Axelent supplies safety solutions to airports throughout the world. We act behind the scenes on behalf of the traveller. When your luggage takes a safe route without you then Axelent is usually involved.
As a traveller it is all about getting to the airport on time. Finding the right terminal and seeing which reception is yours for the day, usually on a gigantic screen literally overflowing with long rows of multicoloured letters and numbers. Time to check in, which is when problems arise with your ticket, passport and other documents. On top of all this you may have family, fellow travellers and colleagues to keep tabs on. If you have luggage to check in you might wonder what happens to it and all the other luggage at the airport. You know Axel, Axelent’s security agent?
Axel is well-versed in all behind the scenes activities at airports. He’s travelled on a luggage conveyor in a suitcase. It's not allowed – forbidden in fact – but Axel was given permission in order to improve safety. Your work up to check-in is partly analogue, but your luggage travels digitally. At check-in a code is placed on your luggage. It controls the conveyor route your luggage takes because, just like a railway line, there are junctions where the destination of each suitcase is scanned. On the conveyor, just after your luggage has disappeared out of sight, each suitcase is placed in a plastic box, slightly bigger than the one used for your hand luggage at the security check This protects your suitcase and the conveyor belt. The plastic boxes are all the same size and navigate the curves and junctions much better. It is curves and junctions that Axel is most interested in because it is here, and where airport staff pass by, that Axelent’s safety products are most needed. The behind-the-scenes conveyor is automated, travels fast and nothing is allowed to fall off. Staff safety near the conveyors is dependent on reliable machine guards.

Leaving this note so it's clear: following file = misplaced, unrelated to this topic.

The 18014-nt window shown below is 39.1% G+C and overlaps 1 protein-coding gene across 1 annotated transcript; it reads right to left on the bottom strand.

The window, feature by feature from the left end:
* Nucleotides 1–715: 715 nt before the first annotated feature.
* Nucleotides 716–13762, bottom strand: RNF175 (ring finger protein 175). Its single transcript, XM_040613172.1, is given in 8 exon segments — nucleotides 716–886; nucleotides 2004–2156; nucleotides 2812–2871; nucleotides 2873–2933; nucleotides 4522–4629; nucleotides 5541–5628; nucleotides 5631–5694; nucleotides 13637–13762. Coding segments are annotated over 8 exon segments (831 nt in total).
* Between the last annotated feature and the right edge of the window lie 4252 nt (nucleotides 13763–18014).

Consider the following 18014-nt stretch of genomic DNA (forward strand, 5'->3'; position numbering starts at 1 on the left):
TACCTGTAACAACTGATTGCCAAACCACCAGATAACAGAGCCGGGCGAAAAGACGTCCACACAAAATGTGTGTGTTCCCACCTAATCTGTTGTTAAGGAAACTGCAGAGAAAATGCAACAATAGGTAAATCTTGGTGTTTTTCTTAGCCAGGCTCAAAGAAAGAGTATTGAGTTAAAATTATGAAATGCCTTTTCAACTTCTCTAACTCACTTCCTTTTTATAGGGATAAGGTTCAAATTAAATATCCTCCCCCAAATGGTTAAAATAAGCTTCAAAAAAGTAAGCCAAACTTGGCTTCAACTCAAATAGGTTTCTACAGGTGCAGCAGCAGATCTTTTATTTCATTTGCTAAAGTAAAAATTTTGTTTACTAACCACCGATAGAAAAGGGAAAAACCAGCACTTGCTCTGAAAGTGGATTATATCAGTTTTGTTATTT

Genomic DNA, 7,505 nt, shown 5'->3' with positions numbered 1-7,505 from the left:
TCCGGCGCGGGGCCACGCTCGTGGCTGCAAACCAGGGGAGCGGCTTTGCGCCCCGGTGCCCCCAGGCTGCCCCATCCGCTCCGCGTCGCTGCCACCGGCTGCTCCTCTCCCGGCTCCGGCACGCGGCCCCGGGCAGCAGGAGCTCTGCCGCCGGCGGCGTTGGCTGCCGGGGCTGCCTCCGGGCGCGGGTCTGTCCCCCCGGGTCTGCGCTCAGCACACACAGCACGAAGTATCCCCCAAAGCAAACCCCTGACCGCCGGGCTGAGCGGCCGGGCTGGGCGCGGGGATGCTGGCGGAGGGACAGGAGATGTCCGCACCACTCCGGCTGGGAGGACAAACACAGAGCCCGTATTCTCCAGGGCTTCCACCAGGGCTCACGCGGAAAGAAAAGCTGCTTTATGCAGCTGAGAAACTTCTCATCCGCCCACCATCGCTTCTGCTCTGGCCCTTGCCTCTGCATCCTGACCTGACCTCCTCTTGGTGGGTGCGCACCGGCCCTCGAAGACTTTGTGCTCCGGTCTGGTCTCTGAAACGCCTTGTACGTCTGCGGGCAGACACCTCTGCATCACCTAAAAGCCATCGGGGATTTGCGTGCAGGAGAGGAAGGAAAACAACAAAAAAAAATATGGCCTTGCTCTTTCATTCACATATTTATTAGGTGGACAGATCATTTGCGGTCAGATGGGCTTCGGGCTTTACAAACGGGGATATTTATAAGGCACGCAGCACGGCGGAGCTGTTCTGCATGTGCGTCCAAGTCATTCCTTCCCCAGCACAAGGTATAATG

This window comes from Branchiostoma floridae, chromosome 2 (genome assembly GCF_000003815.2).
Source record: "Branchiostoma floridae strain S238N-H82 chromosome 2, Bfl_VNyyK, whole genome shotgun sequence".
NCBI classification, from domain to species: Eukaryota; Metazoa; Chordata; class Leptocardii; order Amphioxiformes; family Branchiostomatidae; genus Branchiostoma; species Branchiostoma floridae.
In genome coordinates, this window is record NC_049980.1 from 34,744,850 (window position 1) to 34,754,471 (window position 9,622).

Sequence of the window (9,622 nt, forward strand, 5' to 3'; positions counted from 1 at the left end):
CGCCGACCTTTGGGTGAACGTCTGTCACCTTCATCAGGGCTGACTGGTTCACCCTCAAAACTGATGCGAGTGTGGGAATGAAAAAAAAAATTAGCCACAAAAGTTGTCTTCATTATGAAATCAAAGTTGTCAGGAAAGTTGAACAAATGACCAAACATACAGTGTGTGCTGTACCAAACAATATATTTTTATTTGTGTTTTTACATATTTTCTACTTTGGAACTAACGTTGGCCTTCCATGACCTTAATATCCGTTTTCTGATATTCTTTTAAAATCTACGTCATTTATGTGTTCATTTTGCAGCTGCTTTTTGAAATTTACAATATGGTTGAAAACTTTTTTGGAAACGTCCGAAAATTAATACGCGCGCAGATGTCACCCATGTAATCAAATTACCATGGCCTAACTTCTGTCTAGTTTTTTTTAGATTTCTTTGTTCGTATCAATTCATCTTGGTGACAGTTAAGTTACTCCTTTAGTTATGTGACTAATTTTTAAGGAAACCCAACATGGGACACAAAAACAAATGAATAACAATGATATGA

Axel inspected the machine guards at London Heathrow in the UK. Seventy eight million travellers pass through here every year, which means just as many suitcases. The Beumer Group supplied the luggage conveyors and associated systems. Axelent supplied the mesh walls and staff safety guards.
To date, Axelent has supplied machine safety to 20 airports around the world, from Melbourne to Toronto.
Let’s address the question first. In the relatively short history of industrial robots, guard fencing was primarily – if not exclusively – considered a means to keep people out of the hazard zone. And rightly so. The accident history of robots shows that people are hit or otherwise injured by robots almost exclusively when they enter the hazard zone, in which the robot operates. This occurs either accidentally, because there are no suitable protection measures, or deliberately when people bypass or manipulate safeguards.
Watch it now! Easy to assemble, flexible and cost-effective. X-Tray keeps track of your cables and is a perfect match to the X-Guard machine guard.
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